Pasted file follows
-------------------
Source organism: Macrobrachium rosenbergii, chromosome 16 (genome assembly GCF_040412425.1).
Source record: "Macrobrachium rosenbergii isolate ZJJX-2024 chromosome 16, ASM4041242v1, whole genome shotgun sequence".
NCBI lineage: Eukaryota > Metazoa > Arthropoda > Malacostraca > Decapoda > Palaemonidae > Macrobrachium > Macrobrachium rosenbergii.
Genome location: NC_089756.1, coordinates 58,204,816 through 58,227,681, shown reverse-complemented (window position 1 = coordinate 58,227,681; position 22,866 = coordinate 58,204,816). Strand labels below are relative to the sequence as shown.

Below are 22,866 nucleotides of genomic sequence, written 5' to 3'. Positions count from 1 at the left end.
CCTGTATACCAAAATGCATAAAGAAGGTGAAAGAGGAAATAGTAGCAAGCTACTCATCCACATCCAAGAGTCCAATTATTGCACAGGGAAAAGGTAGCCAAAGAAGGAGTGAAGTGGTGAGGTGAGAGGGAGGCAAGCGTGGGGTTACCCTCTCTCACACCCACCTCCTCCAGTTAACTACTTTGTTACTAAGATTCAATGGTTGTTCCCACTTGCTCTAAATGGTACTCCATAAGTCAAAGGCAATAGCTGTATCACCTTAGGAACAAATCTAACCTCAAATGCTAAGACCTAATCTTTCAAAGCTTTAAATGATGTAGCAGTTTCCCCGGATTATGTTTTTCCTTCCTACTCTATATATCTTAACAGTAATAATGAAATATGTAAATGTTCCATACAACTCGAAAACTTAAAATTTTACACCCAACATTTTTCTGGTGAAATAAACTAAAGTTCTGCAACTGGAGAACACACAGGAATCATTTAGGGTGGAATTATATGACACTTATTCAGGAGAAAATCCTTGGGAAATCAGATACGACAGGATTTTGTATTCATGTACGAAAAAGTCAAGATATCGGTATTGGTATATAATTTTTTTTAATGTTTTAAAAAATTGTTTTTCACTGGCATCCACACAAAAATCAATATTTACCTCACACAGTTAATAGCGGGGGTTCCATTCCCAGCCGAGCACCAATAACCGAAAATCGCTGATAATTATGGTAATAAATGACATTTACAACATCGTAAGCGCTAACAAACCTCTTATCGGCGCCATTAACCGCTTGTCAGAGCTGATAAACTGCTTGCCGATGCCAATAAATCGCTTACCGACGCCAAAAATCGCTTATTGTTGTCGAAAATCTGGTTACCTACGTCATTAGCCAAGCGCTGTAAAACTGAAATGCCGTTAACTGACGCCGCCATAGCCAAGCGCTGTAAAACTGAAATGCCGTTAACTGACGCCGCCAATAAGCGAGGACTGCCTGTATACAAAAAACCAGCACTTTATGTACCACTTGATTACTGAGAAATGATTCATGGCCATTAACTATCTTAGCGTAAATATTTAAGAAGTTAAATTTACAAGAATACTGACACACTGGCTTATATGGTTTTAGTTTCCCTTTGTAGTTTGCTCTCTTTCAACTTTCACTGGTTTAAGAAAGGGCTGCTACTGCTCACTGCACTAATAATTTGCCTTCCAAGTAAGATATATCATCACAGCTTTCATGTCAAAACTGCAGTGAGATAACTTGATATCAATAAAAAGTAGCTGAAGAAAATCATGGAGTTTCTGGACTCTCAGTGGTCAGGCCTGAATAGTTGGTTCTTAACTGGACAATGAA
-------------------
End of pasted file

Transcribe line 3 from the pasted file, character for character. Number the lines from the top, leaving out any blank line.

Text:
NCBI lineage: Eukaryota > Metazoa > Arthropoda > Malacostraca > Decapoda > Palaemonidae > Macrobrachium > Macrobrachium rosenbergii.